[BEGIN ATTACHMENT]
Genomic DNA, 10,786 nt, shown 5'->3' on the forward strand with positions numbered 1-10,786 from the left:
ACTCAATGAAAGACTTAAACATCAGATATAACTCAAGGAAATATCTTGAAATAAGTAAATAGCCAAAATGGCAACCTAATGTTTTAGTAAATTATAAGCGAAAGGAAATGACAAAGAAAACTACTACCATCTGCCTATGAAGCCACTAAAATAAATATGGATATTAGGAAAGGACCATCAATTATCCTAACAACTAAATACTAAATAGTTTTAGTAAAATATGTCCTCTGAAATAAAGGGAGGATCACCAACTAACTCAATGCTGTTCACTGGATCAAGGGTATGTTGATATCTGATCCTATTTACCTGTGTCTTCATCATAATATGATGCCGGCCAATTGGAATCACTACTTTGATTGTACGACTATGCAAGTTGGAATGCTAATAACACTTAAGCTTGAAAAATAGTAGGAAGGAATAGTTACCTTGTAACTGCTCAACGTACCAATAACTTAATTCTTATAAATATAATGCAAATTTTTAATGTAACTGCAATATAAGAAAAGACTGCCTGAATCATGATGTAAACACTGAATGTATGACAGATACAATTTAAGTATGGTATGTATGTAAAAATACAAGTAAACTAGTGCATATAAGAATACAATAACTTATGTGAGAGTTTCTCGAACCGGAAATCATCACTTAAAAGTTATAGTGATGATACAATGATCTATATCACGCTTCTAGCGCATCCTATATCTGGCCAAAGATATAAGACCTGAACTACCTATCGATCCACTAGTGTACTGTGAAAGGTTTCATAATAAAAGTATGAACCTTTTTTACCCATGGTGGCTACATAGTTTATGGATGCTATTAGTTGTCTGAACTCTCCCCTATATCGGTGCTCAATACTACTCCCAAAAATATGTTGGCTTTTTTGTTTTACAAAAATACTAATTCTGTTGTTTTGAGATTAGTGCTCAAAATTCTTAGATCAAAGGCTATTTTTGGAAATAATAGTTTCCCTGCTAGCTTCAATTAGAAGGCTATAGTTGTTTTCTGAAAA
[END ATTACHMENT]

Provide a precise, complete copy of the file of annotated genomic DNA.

Genomic DNA, 10,786 nt, shown 5'->3' on the forward strand with positions numbered 1-10,786 from the left:
ACTCAATGAAAGACTTAAACATCAGATATAACTCAAGGAAATATCTTGAAATAAGTAAATAGCCAAAATGGCAACCTAATGTTTTAGTAAATTATAAGCGAAAGGAAATGACAAAGAAAACTACTACCATCTGCCTATGAAGCCACTAAAATAAATATGGATATTAGGAAAGGACCATCAATTATCCTAACAACTAAATACTAAATAGTTTTAGTAAAATATGTCCTCTGAAATAAAGGGAGGATCACCAACTAACTCAATGCTGTTCACTGGATCAAGGGTATGTTGATATCTGATCCTATTTACCTGTGTCTTCATCATAATATGATGCCGGCCAATTGGAATCACTACTTTGATTGTACGACTATGCAAGTTGGAATGCTAATAACACTTAAGCTTGAAAAATAGTAGGAAGGAATAGTTACCTTGTAACTGCTCAACGTACCAATAACTTAATTCTTATAAATATAATGCAAATTTTTAATGTAACTGCAATATAAGAAAAGACTGCCTGAATCATGATGTAAACACTGAATGTATGACAGATACAATTTAAGTATGGTATGTATGTAAAAATACAAGTAAACTAGTGCATATAAGAATACAATAACTTATGTGAGAGTTTCTCGAACCGGAAATCATCACTTAAAAGTTATAGTGATGATACAATGATCTATATCACGCTTCTAGCGCATCCTATATCTGGCCAAAGATATAAGACCTGAACTACCTATCGATCCACTAGTGTACTGTGAAAGGTTTCATAATAAAAGTATGAACCTTTTTTACCCATGGTGGCTACATAGTTTATGGATGCTATTAGTTGTCTGAACTCTCCCCTATATCGGTGCTCAATACTACTCCCAAAAATATGTTGGCTTTTTTGTTTTACAAAAATACTAATTCTGTTGTTTTGAGATTAGTGCTCAAAATTCTTAGATCAAAGGCTATTTTTGGAAATAATAGTTTCCCTGCTAGCTTCAATTAGAAGGCTATAGTTGTTTTCTGAAAA